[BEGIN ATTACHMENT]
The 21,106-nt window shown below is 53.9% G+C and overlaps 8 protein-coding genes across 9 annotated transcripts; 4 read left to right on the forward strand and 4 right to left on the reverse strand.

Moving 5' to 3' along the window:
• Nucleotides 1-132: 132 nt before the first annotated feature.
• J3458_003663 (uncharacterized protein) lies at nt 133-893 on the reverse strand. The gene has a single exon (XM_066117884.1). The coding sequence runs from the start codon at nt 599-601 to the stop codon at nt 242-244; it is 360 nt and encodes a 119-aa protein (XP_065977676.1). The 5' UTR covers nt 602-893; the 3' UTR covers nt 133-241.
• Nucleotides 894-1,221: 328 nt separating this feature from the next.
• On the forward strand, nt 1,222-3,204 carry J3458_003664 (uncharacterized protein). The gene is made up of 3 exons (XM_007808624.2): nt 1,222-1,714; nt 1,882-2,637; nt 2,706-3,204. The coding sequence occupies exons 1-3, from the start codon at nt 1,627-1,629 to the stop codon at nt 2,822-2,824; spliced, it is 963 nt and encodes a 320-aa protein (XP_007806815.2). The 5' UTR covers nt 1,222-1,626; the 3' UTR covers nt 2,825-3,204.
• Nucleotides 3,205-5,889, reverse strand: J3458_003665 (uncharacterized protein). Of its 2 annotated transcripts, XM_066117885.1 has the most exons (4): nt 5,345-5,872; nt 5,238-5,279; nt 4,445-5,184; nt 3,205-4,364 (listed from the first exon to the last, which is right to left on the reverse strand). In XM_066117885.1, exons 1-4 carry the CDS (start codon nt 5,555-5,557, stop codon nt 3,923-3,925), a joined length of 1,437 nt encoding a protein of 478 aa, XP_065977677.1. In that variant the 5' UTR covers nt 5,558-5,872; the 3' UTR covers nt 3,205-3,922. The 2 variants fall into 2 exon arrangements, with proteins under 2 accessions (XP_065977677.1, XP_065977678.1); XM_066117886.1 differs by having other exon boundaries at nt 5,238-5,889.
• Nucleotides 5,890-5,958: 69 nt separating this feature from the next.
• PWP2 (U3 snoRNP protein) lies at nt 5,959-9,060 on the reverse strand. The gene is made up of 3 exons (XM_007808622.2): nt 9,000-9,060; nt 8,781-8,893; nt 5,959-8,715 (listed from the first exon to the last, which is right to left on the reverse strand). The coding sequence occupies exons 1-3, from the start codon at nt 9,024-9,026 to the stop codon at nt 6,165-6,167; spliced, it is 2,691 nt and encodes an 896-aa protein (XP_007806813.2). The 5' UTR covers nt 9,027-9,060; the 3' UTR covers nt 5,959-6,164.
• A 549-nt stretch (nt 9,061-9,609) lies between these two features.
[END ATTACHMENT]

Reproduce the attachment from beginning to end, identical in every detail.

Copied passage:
The 21,106-nt window shown below is 53.9% G+C and overlaps 8 protein-coding genes across 9 annotated transcripts; 4 read left to right on the forward strand and 4 right to left on the reverse strand.

Moving 5' to 3' along the window:
• Nucleotides 1-132: 132 nt before the first annotated feature.
• J3458_003663 (uncharacterized protein) lies at nt 133-893 on the reverse strand. The gene has a single exon (XM_066117884.1). The coding sequence runs from the start codon at nt 599-601 to the stop codon at nt 242-244; it is 360 nt and encodes a 119-aa protein (XP_065977676.1). The 5' UTR covers nt 602-893; the 3' UTR covers nt 133-241.
• Nucleotides 894-1,221: 328 nt separating this feature from the next.
• On the forward strand, nt 1,222-3,204 carry J3458_003664 (uncharacterized protein). The gene is made up of 3 exons (XM_007808624.2): nt 1,222-1,714; nt 1,882-2,637; nt 2,706-3,204. The coding sequence occupies exons 1-3, from the start codon at nt 1,627-1,629 to the stop codon at nt 2,822-2,824; spliced, it is 963 nt and encodes a 320-aa protein (XP_007806815.2). The 5' UTR covers nt 1,222-1,626; the 3' UTR covers nt 2,825-3,204.
• Nucleotides 3,205-5,889, reverse strand: J3458_003665 (uncharacterized protein). Of its 2 annotated transcripts, XM_066117885.1 has the most exons (4): nt 5,345-5,872; nt 5,238-5,279; nt 4,445-5,184; nt 3,205-4,364 (listed from the first exon to the last, which is right to left on the reverse strand). In XM_066117885.1, exons 1-4 carry the CDS (start codon nt 5,555-5,557, stop codon nt 3,923-3,925), a joined length of 1,437 nt encoding a protein of 478 aa, XP_065977677.1. In that variant the 5' UTR covers nt 5,558-5,872; the 3' UTR covers nt 3,205-3,922. The 2 variants fall into 2 exon arrangements, with proteins under 2 accessions (XP_065977677.1, XP_065977678.1); XM_066117886.1 differs by having other exon boundaries at nt 5,238-5,889.
• Nucleotides 5,890-5,958: 69 nt separating this feature from the next.
• PWP2 (U3 snoRNP protein) lies at nt 5,959-9,060 on the reverse strand. The gene is made up of 3 exons (XM_007808622.2): nt 9,000-9,060; nt 8,781-8,893; nt 5,959-8,715 (listed from the first exon to the last, which is right to left on the reverse strand). The coding sequence occupies exons 1-3, from the start codon at nt 9,024-9,026 to the stop codon at nt 6,165-6,167; spliced, it is 2,691 nt and encodes an 896-aa protein (XP_007806813.2). The 5' UTR covers nt 9,027-9,060; the 3' UTR covers nt 5,959-6,164.
• A 549-nt stretch (nt 9,061-9,609) lies between these two features.